The latest update to Google’s Panda algorithm is finally here, 10 months since the 4.1 tweak, as Google tries to improve the quality of their search results.
Compared to the previous two refreshes of the Panda algorithm, update 4.2 is only affecting 2-3 percent of search queries; in May 2014, Panda 4.0 affected 7.5 percent English queries, while in September 2014, Panda 4.1 affected 3-5 percent of queries. Additionally, the update is expected to roll-out slowly over a period of several months, so the impact may not be immediately noticeable until much later.
Comparison of the newest Panda Refresh to previous updates
The first Panda Update, Panda 1.0, occurred in February 2011 and impacted 11.8 percent of all English queries in the US only. Since then, Google has increased its focus on content quality, removing any irrelevant or redundant content and spam from the index. All updates to the algorithm are site-wide, which means that they affect the entire domain.
In the previous update, Google favoured small and medium businesses compared to large corporations, which caused many big corporations to drop in their search engine rankings. This latest refresh gives the businesses that were penalised by Panda 4.1 an opportunity to emerge, if they have made the necessary changes. The impact will not be noticeable immediately, but you should starting seeing changes in your organic rankings over time.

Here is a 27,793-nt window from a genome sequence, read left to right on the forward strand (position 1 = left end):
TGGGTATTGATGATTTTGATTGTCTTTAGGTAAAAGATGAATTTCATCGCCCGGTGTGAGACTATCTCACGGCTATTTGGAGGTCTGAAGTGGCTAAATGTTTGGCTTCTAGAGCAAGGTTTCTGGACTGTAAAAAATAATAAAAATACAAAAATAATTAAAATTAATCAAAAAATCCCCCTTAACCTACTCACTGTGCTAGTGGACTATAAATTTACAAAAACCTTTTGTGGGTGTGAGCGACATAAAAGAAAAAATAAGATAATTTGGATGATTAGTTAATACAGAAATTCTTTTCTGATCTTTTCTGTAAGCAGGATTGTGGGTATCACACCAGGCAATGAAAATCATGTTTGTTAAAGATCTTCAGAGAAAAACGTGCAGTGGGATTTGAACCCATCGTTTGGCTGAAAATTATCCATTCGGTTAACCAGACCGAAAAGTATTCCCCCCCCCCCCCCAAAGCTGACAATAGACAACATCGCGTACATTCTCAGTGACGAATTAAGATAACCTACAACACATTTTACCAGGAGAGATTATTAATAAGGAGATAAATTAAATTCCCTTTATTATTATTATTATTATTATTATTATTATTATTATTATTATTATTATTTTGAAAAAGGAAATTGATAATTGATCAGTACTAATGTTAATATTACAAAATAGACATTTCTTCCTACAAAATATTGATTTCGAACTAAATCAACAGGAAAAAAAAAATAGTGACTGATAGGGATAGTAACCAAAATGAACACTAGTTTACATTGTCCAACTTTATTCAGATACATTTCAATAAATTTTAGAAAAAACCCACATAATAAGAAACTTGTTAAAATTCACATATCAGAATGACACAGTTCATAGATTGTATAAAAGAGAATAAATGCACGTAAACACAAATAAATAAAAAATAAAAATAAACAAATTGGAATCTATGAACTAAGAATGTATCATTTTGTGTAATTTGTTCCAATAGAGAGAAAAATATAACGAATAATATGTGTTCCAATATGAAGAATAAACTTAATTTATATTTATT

This is one of Google’s long rollouts, which is not unusual. However, it will make it difficult to identify and assess the usual winners and losers by measuring changes to search traffic and ranking, compared to when the entire refresh is done at once. In fact, no one has been able to really spot any evidence of the refresh in the last couple of weeks, including Mozcast data.
How to prepare your website for Panda 4.1
Once Google releases one of its updates, it is impossible for any changes made to reflect during the rolling out period. If you have been keen with the implications of previous updates, you should know that each refresh has a cut-off date, and any adjustments made after that date will only be applied to the next update or refresh. So, the only people who stand to benefit are those who made the right changes after Google Panda 4.1.
That said, it is good practice to keep your content updated at all times. If you were impacted by the previous update but haven’t made any changes to the quality of your site, you will have to wait for the next refresh or update to make a comeback.
Even if it is hard to identify what the update is rewarding and punishing, it is safe to assume that these should be in line with what Google’s initial intentions when introducing Panda: to promote quality content(original, well-written content and better website design) and punish keyword stuffing, content mills, broken websites, and basically any kind of unsavoury practices that attempt to exploit Google’s search algorithm.
One thing to remember: If Panda 4.2 hits you, irrespective of what you do, you have to wait for the next Panda refresh to see if your efforts worked, and whether they were sufficient to help you recover.